US Ballistic Missile Defense to Enter New Domains


Much has been said about the US ground-based missile defense program and the sites in place or to be installed soon in Europe and Asia. But land is not the only domain where the effort it taking place. This is the time the priority is shifting to air- and space-based systems. The US officials and military leaders believe that space is now a warfighting domain on par with air, land and sea. This is one of rare issues the administration and Congress see eye to eye on.

On June 30, President Trump signed an executive order to reinstate the National Space Council – an executive agency with Vice President Mike Pence at the helm that will be tasked with guiding US space policy during the administration. The Secretary of State and the Secretary of Defense, as well as NASA’s administrator, will serve on the council as well.

During the election campaign, President Trump said he wanted a ballistic missile defense (BMD) system with «a heavy emphasis on space-based early warning and missile tracking technologies». Defence Secretary James Mattis is known as an ardent advocate of bigger investments into space exploration for defense purposes. Air Force Secretary Heather Wilson released a statement announcing the service’s pivot to space. In recent months, Air Force Chief of Staff Gen. David Goldfein has said he wants the USAF to be «the lead service for space».

Part of the new preparations for space combat is the creation of a new position called the Deputy Chief of Staff for Space Operations. According to US Air Force (USAF) Secretary Heather Wilson, the new position will be a three-star officer to provide advice and counsel to Wilson and USAF chief of staff General David Goldfein in all space matters. The USAF will stand up its new deputy chief of staff for space operations position (A11) on August 1.

In February, Lt. Gen. James Dickinson, the Army Space and Missile Defense Commander, and Brig. Gen. Ronald Buckley, U.S. Northern Command’s deputy director of operations, talked about the importance of space for missile defense in speeches at the Association of the US Army’s missile defense conference in Arlington, Va. Dickinson said space is «fundamental for every single military operation that occurs on the planet today from satellites to GPS», and said the domain is a crucial part of connecting the battlefield and the backbone of the missile defense kill chain. «As long as we continue to solely focus and rely on terrestrial-based for our [ballistic missile defense] sensors, there will be gaps and seams in our coverage», Buckley said to substantiate his conclusion that «it’s time we take a hard look at space as an option».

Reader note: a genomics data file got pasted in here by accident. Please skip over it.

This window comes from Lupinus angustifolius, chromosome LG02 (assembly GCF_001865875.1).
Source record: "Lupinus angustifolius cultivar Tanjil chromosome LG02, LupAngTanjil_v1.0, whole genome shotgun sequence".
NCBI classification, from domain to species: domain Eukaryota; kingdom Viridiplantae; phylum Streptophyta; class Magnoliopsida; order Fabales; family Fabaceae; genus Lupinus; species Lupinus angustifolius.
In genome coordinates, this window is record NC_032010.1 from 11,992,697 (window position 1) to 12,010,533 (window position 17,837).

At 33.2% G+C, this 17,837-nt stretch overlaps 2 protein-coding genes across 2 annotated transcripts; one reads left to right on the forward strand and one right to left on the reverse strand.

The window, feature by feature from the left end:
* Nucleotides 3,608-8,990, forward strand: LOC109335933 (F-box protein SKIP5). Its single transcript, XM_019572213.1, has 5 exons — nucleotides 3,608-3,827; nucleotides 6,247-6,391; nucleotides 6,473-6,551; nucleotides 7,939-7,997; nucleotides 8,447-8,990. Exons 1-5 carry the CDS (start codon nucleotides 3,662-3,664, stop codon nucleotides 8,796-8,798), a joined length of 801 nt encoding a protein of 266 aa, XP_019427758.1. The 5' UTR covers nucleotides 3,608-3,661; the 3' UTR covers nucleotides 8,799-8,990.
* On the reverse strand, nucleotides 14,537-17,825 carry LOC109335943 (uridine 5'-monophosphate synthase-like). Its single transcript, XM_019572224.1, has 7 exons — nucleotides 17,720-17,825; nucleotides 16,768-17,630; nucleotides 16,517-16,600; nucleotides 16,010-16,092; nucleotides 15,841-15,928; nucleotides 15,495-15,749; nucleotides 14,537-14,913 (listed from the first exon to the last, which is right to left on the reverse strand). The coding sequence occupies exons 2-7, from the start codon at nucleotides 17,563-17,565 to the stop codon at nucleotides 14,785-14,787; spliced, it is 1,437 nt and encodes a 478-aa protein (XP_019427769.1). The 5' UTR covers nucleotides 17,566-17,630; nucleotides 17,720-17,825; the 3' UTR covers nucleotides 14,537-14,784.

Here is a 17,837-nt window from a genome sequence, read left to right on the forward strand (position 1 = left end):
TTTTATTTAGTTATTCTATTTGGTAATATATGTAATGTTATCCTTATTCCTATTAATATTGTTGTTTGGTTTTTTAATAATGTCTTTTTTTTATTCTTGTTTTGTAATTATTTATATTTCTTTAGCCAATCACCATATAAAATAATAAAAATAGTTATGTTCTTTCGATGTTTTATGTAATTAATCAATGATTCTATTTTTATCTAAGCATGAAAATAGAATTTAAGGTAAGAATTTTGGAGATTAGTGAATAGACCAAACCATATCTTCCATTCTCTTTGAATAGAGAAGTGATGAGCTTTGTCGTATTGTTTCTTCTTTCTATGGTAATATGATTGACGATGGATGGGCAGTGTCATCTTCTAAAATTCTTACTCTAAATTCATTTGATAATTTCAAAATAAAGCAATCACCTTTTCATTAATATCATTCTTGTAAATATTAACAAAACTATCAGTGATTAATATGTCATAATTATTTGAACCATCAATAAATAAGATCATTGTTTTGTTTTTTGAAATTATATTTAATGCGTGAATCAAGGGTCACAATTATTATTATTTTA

The 50th anniversary of the 1967 Outer Space Treaty – an arms control deal reached in the heat of the Cold War – will be marked this October. The agreement bans stationing weapons of mass destruction in space but it does not prohibit the placement of conventional weapons there. No international agreement on non-nuclear arms in space exists today because the idea is objected by some countries, including the United States. The draft Treaty on the Prevention of the Placement of Weapons in Outer Space, the Threat or Use of Force against Outer Space Objects (PPWT), by Russia and backed by China in 2008 was rejected by Washington. The Prevention of an Arms Race in Outer Space (PAROS) – a UN resolution that reaffirms the fundamental principles of the 1967 Outer Space Treaty and advocates for a ban on the weaponization of space – has not come into force due to US objections. In 2008, Russia and China proposed a draft treaty to ban space weapons, which the US blocked from going forward in the consensus-bound committee on disarmament in Geneva. The US has never come up with an initiative of its own related to control of space-based weapons. Air-based systems are also not restricted by any international agreement.

The proliferation of air- and space-based weapons is changing the battlefield of the 21st century. The cost of stating missile defense assets in these domains may be mind boggling. A conflict sparked in space would inevitably ignite full-blown war on Earth. Adding air- and space assets to the BMD effort will have ramifications the US has given little thought to, at least publicly. After land and sea, the missile defense is to enter new domains: air and space.

Full article: US Ballistic Missile Defense to Enter New Domains (Strategic Culture Foundation)

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